Don’t forget, all he said is he never did that, he didn’t do that. I think he’s very insulted by it, which is not a good thing for our country. Because again, if we had a relationship with Russia, North Korea — which is our single biggest problem right now — North Korea, it would be helped a lot. I think I’m doing very well with respect to China. They’ve cut off financing; they’ve cut off bank lines; they’ve cut off lots of oil and lots of other things, lots of trade. And it’s having a big impact. But Russia, on the other hand, may be making up the difference. And if they are, that’s not a good thing.
So having a relationship with Russia would be a great thing — not a good thing — it would be a great thing, especially as it relates to North Korea.
And I’ll say this, Hillary had her stupid reset button that she spelled the word wrong, but she doesn’t have what it takes to have that kind of a relationship where you could call or you could do something and they would pull back from North Korea, or they’d pull back from Syria, or maybe pull back from Ukraine. I mean, if we could solve the Ukraine problem —
But this is really an artificial barrier that’s put in front of us for solving problems with Russia, and he says that very strongly. He really seems to be insulted by it, and he says he didn’t do it. So —
REPORTER: (Inaudible) do you believe him —
TRUMP: Excuse me?
REPORTER: Even if he (inaudible) one-on-one, do you believe him?
TRUMP: I think that he is very, very strong in the fact that he didn’t do it. And then you look, and you look at what’s going on with Podesta, and you look at what’s going on with the server from the D.N.C. and why didn’t the F.B.I. take it, why did they leave it, why did a third party look at the server and not the FBI — if you look at all of this stuff, and you say, what’s going on here?
And then you hear it’s 17 agencies. Well, it’s three. And one is Brennan and one is whatever. I mean, give me a break. They’re political hacks.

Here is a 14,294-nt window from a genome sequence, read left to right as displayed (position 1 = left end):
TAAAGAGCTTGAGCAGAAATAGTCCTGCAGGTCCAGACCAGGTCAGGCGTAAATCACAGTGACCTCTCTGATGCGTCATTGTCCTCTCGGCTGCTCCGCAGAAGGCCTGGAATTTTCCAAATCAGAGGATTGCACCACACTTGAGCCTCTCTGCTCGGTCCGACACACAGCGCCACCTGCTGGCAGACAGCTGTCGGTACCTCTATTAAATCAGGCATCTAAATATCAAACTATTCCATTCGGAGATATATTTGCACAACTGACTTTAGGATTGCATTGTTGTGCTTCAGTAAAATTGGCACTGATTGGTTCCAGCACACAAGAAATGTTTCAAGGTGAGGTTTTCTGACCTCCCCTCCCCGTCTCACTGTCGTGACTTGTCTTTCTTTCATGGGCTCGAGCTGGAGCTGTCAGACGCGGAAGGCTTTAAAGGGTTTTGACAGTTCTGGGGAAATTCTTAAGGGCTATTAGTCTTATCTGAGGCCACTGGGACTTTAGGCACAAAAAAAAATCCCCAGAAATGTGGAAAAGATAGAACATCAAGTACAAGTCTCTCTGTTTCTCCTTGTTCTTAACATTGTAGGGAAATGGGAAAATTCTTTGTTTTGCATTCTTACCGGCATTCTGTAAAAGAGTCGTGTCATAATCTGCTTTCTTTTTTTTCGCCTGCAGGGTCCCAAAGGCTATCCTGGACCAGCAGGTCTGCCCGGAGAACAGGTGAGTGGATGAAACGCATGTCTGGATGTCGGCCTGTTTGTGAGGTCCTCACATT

So you look at it — I mean, you have Brennan, you have Clapper, and you have Comey. Comey is proven now to be a liar and he’s proven to be a leaker.
So you look at that, and you have President Putin very strongly, vehemently says he had nothing to do with that. Now, you’re not going to get into an argument. You’re going to start talking about Syria and the Ukraine.
Holy shit! So “Danang Don” is dismissing the unanimous consensus of U.S. intelligence agencies and the overwhelming body of evidence that Russia engaged in a cyber war against the U.S. to help him get elected, and he believes Vladimir Putin at face value when he says that he had nothing to do with it (wink, wink).
“Danang Don” is a national security risk to the United States. His unwavering devotion to Vladimir Putin is leaving the United States vulnerable to further Russian cyber war attacks to undermine our country. Trump cannot be trusted with national security secrets after having already been caught red-handed once sharing national security secrets with the Russian ambassador in the oval office, no less.
On Sunday, Mr. Trump seemed to walk his comments back a bit, saying that he did not dispute the assessment of the nation’s key intelligence agencies that Russia had intervened in the 2016 presidential election.
“As to whether I believe it or not, I’m with our agencies, especially as currently constituted with their leadership,” Mr. Trump said at a news conference in Hanoi alongside Vietnam’s president, Tran Dai Quang. “I believe in our agencies. I’ve worked with them very strongly.”
Wait for it … the Twitter-troll-in-chief cannot control himself. After a Disciplined Week in Asia, Trump Unloads on Critics: